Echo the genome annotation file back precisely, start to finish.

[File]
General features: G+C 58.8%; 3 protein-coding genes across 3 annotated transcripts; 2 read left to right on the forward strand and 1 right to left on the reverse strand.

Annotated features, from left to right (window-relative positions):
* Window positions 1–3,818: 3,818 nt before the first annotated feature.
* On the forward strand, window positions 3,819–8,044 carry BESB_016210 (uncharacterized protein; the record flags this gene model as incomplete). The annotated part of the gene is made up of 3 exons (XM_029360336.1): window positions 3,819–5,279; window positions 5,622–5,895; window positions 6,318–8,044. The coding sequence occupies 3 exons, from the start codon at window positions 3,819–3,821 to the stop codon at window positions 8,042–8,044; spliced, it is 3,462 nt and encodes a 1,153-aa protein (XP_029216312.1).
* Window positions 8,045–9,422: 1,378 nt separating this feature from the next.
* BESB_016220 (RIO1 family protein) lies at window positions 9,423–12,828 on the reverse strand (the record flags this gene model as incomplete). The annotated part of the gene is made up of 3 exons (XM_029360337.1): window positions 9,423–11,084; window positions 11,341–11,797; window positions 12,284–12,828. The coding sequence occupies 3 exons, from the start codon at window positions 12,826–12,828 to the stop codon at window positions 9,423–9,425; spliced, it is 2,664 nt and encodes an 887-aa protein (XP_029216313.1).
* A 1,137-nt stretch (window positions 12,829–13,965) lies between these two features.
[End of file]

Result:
General features: G+C 58.8%; 3 protein-coding genes across 3 annotated transcripts; 2 read left to right on the forward strand and 1 right to left on the reverse strand.

Annotated features, from left to right (window-relative positions):
* Window positions 1–3,818: 3,818 nt before the first annotated feature.
* On the forward strand, window positions 3,819–8,044 carry BESB_016210 (uncharacterized protein; the record flags this gene model as incomplete). The annotated part of the gene is made up of 3 exons (XM_029360336.1): window positions 3,819–5,279; window positions 5,622–5,895; window positions 6,318–8,044. The coding sequence occupies 3 exons, from the start codon at window positions 3,819–3,821 to the stop codon at window positions 8,042–8,044; spliced, it is 3,462 nt and encodes a 1,153-aa protein (XP_029216312.1).
* Window positions 8,045–9,422: 1,378 nt separating this feature from the next.
* BESB_016220 (RIO1 family protein) lies at window positions 9,423–12,828 on the reverse strand (the record flags this gene model as incomplete). The annotated part of the gene is made up of 3 exons (XM_029360337.1): window positions 9,423–11,084; window positions 11,341–11,797; window positions 12,284–12,828. The coding sequence occupies 3 exons, from the start codon at window positions 12,826–12,828 to the stop codon at window positions 9,423–9,425; spliced, it is 2,664 nt and encodes an 887-aa protein (XP_029216313.1).
* A 1,137-nt stretch (window positions 12,829–13,965) lies between these two features.